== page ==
As a recently retired physician who worked in family practice, palliative care, and occupational medicine for more than 30 years, I read “Is it time to drug test your chronic pain patient?” (J Fam Pract. 2010;59:628-633) with interest. I myself suffer from arthritis in the neck and low back, for which a medical school colleague prescribed a very low dose of hydrocodone prn several years ago. I believe my resident physician may have read your article right before my last office visit; he suggested a drug screen was appropriate for me because hydrocodone is a “high-risk” medication.
I understood, of course, and readily agreed. After all, I did thousands of these screens during my years of practice—at a cost of about $5 per test. The authors of your article apparently did not research the average retail cost of the test, stating only that it is “inexpensive.” Imagine my surprise when I saw the bill—$676 for the drug screen alone. My insurer readily paid its portion of the “allowable” charge ($434).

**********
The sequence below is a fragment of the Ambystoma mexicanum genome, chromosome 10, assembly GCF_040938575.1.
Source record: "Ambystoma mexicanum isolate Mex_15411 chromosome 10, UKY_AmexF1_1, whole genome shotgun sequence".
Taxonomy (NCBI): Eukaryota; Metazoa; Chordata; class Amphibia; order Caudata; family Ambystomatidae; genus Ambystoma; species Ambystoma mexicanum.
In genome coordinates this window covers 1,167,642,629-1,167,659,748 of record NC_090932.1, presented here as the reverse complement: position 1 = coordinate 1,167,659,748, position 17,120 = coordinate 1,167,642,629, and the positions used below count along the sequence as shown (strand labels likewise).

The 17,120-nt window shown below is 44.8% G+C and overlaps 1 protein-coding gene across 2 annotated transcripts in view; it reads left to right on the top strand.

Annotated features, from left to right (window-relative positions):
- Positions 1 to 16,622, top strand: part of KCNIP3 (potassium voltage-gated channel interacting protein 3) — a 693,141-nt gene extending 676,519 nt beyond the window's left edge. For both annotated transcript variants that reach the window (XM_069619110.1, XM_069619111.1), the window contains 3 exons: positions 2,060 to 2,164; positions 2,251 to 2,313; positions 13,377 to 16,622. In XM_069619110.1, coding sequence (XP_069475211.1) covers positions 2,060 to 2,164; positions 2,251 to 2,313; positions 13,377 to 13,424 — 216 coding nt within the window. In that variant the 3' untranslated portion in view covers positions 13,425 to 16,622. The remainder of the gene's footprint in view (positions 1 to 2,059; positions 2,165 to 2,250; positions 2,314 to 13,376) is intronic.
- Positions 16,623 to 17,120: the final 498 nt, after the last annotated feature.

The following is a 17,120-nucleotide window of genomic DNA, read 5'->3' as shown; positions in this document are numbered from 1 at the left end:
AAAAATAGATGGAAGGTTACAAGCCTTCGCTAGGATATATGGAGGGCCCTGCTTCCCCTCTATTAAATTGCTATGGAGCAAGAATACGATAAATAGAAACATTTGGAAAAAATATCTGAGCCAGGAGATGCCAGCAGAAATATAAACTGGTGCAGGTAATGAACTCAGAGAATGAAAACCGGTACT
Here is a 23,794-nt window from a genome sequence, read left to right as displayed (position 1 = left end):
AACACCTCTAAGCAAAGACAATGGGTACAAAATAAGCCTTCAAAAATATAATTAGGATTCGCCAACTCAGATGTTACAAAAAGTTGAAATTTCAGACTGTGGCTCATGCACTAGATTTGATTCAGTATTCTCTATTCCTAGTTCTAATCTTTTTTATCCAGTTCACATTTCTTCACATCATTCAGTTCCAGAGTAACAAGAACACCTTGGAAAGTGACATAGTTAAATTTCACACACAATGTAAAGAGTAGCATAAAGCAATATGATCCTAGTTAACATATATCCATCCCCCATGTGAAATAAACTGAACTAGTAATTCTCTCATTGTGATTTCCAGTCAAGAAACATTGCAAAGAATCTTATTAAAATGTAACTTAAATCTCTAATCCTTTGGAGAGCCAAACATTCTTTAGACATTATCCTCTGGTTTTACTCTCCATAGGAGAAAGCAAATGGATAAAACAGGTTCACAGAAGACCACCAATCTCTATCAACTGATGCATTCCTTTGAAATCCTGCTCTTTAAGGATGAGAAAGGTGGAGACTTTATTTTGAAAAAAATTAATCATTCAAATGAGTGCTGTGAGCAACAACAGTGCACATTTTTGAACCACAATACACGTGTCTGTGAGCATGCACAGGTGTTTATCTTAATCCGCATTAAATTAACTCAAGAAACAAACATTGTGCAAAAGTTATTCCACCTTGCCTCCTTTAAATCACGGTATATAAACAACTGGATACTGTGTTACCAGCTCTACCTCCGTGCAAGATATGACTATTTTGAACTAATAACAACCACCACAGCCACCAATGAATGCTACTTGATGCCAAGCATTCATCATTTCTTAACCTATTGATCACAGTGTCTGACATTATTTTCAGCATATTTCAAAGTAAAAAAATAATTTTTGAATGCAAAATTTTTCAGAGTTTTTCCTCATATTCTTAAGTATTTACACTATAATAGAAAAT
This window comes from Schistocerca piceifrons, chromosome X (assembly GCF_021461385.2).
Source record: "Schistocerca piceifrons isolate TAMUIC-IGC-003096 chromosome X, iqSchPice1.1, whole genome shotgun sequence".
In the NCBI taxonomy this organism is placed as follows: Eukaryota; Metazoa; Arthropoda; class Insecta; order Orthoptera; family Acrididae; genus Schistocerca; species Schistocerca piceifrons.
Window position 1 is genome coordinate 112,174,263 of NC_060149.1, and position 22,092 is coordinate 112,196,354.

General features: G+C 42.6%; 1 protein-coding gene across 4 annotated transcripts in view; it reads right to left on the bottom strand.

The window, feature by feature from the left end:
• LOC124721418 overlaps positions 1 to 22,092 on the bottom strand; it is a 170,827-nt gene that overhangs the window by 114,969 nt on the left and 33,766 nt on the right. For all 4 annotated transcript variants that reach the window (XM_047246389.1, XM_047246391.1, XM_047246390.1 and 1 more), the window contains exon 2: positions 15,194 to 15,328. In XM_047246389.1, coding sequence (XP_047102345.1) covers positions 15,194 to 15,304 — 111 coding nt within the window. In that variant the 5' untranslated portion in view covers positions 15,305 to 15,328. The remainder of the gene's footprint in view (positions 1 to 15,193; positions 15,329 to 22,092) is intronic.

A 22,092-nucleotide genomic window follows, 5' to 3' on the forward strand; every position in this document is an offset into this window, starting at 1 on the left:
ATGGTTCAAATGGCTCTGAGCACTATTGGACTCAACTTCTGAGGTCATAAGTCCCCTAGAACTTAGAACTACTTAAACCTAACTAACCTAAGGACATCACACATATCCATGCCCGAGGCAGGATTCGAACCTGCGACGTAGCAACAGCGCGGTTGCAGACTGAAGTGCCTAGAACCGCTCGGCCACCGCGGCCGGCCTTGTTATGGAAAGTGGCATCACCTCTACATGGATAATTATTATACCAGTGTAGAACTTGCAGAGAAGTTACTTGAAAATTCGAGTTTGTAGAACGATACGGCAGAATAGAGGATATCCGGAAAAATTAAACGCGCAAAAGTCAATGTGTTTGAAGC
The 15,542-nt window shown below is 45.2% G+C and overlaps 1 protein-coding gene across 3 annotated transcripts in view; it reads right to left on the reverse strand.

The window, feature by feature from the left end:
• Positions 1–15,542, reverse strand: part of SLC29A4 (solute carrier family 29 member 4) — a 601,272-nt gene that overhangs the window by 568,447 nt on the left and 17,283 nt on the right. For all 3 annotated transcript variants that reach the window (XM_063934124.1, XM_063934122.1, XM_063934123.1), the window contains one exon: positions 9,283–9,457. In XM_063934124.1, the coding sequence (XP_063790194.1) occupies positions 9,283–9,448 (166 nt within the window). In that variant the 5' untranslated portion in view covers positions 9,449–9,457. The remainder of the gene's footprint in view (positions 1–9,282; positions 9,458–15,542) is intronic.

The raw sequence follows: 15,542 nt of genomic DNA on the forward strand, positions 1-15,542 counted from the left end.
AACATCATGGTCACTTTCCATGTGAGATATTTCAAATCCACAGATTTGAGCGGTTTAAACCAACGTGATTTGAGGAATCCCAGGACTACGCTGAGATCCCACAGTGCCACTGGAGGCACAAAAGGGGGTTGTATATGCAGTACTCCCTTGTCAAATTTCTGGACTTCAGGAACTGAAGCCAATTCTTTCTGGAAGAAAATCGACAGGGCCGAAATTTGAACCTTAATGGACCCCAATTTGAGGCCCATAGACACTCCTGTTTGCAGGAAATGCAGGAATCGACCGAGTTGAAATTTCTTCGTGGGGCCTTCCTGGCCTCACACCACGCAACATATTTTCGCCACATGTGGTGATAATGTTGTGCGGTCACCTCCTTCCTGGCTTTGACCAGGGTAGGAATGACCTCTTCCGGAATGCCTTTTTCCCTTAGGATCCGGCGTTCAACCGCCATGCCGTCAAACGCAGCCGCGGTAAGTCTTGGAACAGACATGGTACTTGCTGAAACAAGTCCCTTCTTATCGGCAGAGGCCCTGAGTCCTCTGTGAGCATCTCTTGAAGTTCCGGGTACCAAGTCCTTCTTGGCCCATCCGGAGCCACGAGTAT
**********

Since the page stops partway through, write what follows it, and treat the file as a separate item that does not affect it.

The medication itself is wonderful; it helps keep me functioning and costs me about 8 cents per pill, so I won’t complain too much. But I suspect that most of your readers would be surprised by the true cost of this “inexpensive” test at a major medical school.
Mack Tyner, MD